Storytelling: are you telling the right story?
Storytelling: are you telling the right story?
When was the last time you read a book where the story started with a product pitch or a pitch about how good a writer the author is? How many of the books you’ve read recently, autobiographies aside, spent the entire book talking about the author? How many of the autobiographies were of people who had still to achieve something significant in business? I raise these questions because storytelling it was a topic of discussion during a twitter chat organized by Startup Canada as part of its #startupchats series.
The chat was a rarity on social media these days – a civilized exchange of views by people with polar-opposite viewpoints. Scrap that. It is a rarity these days. Period. One of the participants was a long-time member of the Toronto Startup scene, Mark Evans. Mark’s position in the chat was that product is key to good storytelling. He wrote a blog post about his experience of the chat and asked me to write a piece about my take on the topic because we disagreed so fundamentally on the issue.
In his post, ‘For Startups, What’s More Important: Good Product or Good Story?’ Mark poses the question whether it is the product or story that is more important for startups stories. He makes a case for both in his post, but I still disagree with his assessment. While the story is always more important than the product, a story that focuses on the startup, as Mark suggests, is also the wrong approach. I’d also argue that the product is irrelevant if you’re not telling the right story.
Mark makes the point that product rules because a bad product will be found out. I agree. But that’s one of the Ps of marketing – not part of the storytelling process [the promotion P]. Marketing doesn’t work without successfully delivering on all four [Product, Price, Place and Promotion] but starting the promotion with ‘I’ve got a good product’ without explaining why anybody should care is unlikely to win friends or influence people – let alone sell things.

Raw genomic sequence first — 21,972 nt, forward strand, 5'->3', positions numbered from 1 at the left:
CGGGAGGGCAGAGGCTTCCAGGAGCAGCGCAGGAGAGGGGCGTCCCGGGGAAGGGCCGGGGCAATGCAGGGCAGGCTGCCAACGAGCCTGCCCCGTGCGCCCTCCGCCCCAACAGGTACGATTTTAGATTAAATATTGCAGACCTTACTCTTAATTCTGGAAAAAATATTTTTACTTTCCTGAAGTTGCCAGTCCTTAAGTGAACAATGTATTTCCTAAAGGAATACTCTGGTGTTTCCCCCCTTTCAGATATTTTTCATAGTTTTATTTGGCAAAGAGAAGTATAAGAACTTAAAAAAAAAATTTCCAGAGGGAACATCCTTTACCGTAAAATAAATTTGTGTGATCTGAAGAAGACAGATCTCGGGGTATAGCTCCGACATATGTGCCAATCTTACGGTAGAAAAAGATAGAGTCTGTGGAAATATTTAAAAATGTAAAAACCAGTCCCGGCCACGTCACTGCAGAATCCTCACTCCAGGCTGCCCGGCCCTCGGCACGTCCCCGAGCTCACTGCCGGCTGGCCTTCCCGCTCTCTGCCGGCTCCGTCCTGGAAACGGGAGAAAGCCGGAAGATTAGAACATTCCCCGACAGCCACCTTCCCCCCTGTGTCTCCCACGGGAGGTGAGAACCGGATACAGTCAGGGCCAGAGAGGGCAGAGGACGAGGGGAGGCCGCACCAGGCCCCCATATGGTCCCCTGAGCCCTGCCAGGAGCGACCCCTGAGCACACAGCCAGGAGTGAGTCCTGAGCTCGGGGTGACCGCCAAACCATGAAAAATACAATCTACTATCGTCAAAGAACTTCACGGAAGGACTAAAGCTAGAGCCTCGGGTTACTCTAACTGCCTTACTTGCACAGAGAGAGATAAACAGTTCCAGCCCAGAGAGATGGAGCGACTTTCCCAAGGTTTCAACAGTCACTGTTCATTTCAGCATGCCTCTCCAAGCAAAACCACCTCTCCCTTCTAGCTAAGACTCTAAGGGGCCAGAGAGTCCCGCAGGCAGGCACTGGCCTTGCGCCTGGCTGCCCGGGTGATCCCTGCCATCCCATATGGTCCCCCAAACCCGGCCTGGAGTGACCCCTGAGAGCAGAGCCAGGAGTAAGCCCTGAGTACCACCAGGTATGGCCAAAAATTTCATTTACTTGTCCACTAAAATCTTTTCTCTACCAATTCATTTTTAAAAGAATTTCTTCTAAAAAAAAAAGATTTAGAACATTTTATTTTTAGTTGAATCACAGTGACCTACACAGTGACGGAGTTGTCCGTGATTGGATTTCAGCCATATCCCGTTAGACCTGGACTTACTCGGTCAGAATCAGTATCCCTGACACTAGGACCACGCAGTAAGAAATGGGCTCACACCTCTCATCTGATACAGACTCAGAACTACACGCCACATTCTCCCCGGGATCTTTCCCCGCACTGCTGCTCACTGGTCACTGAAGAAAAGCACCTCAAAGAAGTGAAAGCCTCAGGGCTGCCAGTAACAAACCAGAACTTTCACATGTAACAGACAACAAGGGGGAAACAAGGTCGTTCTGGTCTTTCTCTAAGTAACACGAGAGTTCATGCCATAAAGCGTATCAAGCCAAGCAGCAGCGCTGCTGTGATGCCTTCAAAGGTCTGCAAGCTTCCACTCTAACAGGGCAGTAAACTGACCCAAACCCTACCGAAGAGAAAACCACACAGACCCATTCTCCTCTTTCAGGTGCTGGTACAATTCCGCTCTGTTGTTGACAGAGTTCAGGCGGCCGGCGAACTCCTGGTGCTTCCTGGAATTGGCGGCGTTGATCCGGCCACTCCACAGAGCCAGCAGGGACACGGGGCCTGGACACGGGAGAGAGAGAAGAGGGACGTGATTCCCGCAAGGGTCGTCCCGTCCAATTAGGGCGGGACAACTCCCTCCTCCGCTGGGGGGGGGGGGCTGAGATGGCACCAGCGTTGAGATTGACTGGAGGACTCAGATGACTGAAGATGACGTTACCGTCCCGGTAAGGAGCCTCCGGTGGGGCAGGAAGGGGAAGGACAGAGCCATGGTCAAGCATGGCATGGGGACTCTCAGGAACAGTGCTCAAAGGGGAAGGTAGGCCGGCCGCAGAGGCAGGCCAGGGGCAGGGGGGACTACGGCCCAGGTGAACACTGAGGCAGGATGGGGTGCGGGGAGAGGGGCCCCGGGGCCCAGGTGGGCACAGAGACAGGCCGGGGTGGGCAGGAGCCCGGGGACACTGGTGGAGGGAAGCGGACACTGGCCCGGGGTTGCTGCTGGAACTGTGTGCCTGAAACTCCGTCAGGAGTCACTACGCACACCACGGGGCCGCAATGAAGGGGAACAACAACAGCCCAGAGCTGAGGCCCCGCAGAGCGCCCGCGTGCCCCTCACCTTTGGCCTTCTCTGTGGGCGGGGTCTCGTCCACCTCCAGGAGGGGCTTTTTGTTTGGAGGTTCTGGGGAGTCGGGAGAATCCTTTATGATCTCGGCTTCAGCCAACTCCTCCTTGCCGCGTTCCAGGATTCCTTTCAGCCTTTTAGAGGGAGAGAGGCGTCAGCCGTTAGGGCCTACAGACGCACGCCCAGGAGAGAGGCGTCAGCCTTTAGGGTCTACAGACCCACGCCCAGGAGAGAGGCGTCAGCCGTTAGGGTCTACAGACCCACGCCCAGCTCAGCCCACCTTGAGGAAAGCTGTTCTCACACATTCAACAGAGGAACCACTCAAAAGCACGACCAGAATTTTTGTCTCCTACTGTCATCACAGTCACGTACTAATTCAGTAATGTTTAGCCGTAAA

When I was a child of the stories I read started with the fabled sentence, ‘once upon a time…’. Why? Because it is a vehicle for setting the scene. It’s a way to provide context; to draw people in to the story. They didn’t start with a product pitch. None of the stories I remember from my childhood started with a pitch by the author telling me how good they were are storytelling, character development, etc. and none started by telling me they were the Shakespeare of children’s books.
We all know that when we find a good story we can’t help but want to read more. We enjoy the twists and turns; the stories of good vs. bad. So what is the right story? If it’s not product or a story about your startup, what should the theme of every good startup or small business story be?
The right story is the one that the audience wants to hear. And, this is where most companies get it wrong. They’re so busy pitching and telling the world how unique their product is; how they’re going to be the Uber of X, Y and Z, that they forget about the audience and, as a result, they lose them. Nobody cares about their story.
I read, on a daily basis, supposed content marketing ‘experts’ imploring startups to tell their story. I hear the same people telling entrepreneurs they have a voice. But, for startups in particular, the key to telling the story your audience wants to ‘read’ is first understanding the audience. If you understand the audience you can create story they can relate to.
In his post, Mark talks about Dollar Shave Club and the video that is widely credited with putting them on the map, called, ‘Our Blades Are F***ing Great’. The key to that story is the problem faced by men around the world – having to spend ridiculous amounts of money every month on razor blades. Had their story been about their blades or the company it’s likely nobody would have cared. It’d just be a story about a cheap razor-blade.
But because the company told a story that showed it understood the problem and positioned its solution in a fun and attention-grabbing way, the company was able to communicate how it solved the problem in a new and innovative way. They didn’t lead with their product or their startup story – they lead with a problem that their audience understood. We all know how it worked out.
So, when you’re starting to write your startup or small business’ next story forget the product pitch and the narcissistic navel-gazing and figure out what story your audience wants to be told.
Startup storytelling tips
- Write the story your audience wants to hear – not the one you want to tell
- Your product is useless without an understanding of the value it delivers
- Nobody cares about your story or your product. They care that you understand their story and your product can help them write a better one
- Resist the urge to use storytelling as a veiled product pitch
Learn from some of the greatest corporate storytellers
Nike ‘’Take It To The Next Level’
Apple ‘think different’
Chipotle ‘Back To The Start’
You should also read Carmine Gallo’s ‘The Storyteller’s Secret‘